The California Effect: 2022 Election Cycle Will Be More Important Across the Nation
Ballot Initiatives on varied issues as Medical Insurance Claims, Plastic Waste Recycling, Expanded Sports Betting, and Decriminalizing Psilocybin could change the landscape of laws nationwide.
Since the 80’s, we’ve seen California’s continued rise in influence as more and more states have followed its lead on state-level ballot initiatives. The proposed 2022 ballot measures currently have (3) that have qualified, (6) are currently seeking signatures, and (23) are pending review by the Attorney General’s office. California’s position as the progressive legislative trendsetter has spanned several decades, exemplified by the 1978 passage of Prop 13 (property tax initiative), the overwhelming support for marijuana reform in the last couple decades, and the nationwide watch of the passage of Prop 22 two years ago. California’s influence in trends and future legislation and regulations as well as cultural shifts is unquestionable.
California once again is breaking new ground, and may set a trend that other states will follow. Similar to 2020, Gig working companies “called Prop 22’s passage a win for workers, but it should be viewed as a cynical circumvention of the legislative process and a $200 million warning to those who would oppose them. Almost immediately, the gig companies promised to begin replicating the law in other states,” noted the New York Times in November of 2020.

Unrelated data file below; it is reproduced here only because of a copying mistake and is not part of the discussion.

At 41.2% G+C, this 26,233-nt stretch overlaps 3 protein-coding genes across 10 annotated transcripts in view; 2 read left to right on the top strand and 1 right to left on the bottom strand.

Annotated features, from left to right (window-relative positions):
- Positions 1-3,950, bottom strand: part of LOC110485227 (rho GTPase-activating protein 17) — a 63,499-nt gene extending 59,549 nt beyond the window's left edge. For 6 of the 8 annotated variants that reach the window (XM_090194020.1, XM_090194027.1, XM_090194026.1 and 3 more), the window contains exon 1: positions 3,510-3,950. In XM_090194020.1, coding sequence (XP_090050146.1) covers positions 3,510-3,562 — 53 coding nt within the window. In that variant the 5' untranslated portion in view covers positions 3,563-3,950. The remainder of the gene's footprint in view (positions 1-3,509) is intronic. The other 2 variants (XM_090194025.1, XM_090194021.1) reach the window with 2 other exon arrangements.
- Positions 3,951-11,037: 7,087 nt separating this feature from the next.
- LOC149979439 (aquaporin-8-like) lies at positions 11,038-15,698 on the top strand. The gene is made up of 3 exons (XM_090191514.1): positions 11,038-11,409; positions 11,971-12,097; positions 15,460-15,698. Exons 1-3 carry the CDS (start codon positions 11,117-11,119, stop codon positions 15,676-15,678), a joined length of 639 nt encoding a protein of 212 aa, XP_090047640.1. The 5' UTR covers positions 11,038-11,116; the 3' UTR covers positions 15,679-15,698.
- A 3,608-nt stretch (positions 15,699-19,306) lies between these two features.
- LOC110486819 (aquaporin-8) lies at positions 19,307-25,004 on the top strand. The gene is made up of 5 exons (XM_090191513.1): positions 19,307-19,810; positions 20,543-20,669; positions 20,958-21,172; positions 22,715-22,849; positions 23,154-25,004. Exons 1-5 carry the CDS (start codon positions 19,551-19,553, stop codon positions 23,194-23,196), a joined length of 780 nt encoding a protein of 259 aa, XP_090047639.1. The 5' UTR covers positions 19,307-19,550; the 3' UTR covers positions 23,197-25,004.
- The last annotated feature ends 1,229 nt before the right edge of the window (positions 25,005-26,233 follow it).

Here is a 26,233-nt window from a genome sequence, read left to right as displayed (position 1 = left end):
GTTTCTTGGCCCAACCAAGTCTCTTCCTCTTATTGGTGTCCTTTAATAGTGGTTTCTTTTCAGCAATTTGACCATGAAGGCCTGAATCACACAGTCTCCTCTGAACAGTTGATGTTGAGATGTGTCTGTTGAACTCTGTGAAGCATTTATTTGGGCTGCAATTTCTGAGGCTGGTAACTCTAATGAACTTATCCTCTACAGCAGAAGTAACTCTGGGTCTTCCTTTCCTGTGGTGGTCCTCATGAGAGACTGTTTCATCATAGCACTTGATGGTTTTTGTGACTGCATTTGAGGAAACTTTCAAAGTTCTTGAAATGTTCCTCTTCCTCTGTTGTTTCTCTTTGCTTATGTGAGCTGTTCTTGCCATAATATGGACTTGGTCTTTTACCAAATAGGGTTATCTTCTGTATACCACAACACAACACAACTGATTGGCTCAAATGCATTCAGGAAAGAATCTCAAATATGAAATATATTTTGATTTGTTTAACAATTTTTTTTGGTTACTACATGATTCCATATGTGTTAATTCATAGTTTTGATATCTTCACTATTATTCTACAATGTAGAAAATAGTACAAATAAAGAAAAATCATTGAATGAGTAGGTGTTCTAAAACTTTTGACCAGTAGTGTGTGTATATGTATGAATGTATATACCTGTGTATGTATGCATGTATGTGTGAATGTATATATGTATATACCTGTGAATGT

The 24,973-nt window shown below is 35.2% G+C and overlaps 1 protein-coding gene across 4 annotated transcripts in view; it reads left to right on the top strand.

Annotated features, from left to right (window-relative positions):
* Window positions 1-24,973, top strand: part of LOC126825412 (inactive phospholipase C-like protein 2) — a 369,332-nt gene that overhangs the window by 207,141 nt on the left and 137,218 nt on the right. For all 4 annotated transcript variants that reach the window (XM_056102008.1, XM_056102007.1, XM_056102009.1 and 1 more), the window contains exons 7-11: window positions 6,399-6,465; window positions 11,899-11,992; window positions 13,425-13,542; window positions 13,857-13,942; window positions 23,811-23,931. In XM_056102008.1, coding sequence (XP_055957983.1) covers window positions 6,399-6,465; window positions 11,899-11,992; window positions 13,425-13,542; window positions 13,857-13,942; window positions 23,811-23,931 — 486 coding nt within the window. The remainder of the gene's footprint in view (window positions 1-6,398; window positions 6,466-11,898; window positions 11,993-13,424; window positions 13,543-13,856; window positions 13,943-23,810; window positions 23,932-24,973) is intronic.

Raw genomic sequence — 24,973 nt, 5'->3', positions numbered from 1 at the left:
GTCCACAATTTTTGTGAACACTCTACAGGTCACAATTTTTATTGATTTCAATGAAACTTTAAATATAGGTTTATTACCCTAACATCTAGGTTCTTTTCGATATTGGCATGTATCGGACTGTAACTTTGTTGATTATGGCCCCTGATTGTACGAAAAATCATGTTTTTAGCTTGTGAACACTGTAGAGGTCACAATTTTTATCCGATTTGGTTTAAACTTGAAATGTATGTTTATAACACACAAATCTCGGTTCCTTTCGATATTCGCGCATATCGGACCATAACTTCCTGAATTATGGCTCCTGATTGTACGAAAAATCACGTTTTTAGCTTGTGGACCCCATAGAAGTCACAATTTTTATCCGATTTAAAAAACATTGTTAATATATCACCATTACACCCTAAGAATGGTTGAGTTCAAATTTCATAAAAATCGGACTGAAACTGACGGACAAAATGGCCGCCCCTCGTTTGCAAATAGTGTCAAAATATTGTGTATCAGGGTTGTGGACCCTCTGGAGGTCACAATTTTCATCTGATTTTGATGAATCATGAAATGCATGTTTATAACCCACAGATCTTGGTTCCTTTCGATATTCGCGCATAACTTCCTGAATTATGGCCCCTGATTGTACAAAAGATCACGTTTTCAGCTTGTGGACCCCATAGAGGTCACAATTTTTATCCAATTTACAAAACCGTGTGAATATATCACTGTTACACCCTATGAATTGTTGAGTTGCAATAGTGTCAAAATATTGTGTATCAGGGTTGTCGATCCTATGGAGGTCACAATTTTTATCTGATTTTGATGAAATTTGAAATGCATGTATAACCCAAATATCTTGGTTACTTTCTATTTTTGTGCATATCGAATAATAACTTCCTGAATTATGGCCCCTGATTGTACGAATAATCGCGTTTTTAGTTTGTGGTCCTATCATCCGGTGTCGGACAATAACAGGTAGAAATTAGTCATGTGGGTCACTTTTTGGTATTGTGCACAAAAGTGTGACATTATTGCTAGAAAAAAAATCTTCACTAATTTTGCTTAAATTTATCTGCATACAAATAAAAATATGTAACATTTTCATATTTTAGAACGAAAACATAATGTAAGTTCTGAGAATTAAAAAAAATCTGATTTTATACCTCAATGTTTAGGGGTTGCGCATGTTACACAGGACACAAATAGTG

The (3) three initiatives that we know have qualified and will definitely appear on the 2022 ballot in California are focused on revising tort legislation, disincentivizing the use of single-use plastics and foodware, and expanding upon Indigenous-owned gambling services. It is important to understand the effects of these ballot initiatives on a broader scale and the effects that they will have on important stakeholders that make up the largest portion of California voters.
The first initiative is a version of tort reform that removes the cap on payouts to medical negligence victims. Increased medical payouts would likely cause a spike in health insurance costs, disproportionately affecting low-income individuals – most of whom are people of color, and we are sure to see an increase of uninsured Californians. The second initiative, helps all communities through its incentive to reduce single-use plastic waste and fund local environmental programs. The third initiative sits in a moral gray area. On one hand, gambling businesses have empowered Indigenous communities – a marginalized community disproportionately made up of low-income individuals – and expanded Indigenous businesses. However, gambling businesses benefit a small portion of the native American community, not the vast majority. Ultimately it will be up to the voters to decide what should be the priority.
The following links to the qualified initiatives on the November 2022 ballot:
This statute would remove the current $250,000 limit that victims can receive in medical negligence cases. While this may seem beneficial at face value – after all, patients subject to medical negligence have been put at risk by their trusted healthcare providers and should receive financial compensation.